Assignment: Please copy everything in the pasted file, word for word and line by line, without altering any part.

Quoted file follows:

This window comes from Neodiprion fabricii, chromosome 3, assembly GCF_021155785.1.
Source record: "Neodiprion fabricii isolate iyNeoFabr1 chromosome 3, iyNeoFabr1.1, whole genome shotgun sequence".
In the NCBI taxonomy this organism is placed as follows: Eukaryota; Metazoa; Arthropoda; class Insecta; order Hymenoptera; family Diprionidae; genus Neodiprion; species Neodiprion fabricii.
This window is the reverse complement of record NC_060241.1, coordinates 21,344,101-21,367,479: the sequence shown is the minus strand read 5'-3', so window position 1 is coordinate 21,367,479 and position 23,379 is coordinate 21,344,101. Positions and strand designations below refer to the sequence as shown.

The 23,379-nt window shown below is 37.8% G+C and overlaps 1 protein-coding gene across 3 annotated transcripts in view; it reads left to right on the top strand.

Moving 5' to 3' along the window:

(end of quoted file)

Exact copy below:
This window comes from Neodiprion fabricii, chromosome 3, assembly GCF_021155785.1.
Source record: "Neodiprion fabricii isolate iyNeoFabr1 chromosome 3, iyNeoFabr1.1, whole genome shotgun sequence".
In the NCBI taxonomy this organism is placed as follows: Eukaryota; Metazoa; Arthropoda; class Insecta; order Hymenoptera; family Diprionidae; genus Neodiprion; species Neodiprion fabricii.
This window is the reverse complement of record NC_060241.1, coordinates 21,344,101-21,367,479: the sequence shown is the minus strand read 5'-3', so window position 1 is coordinate 21,367,479 and position 23,379 is coordinate 21,344,101. Positions and strand designations below refer to the sequence as shown.

The 23,379-nt window shown below is 37.8% G+C and overlaps 1 protein-coding gene across 3 annotated transcripts in view; it reads left to right on the top strand.

Moving 5' to 3' along the window: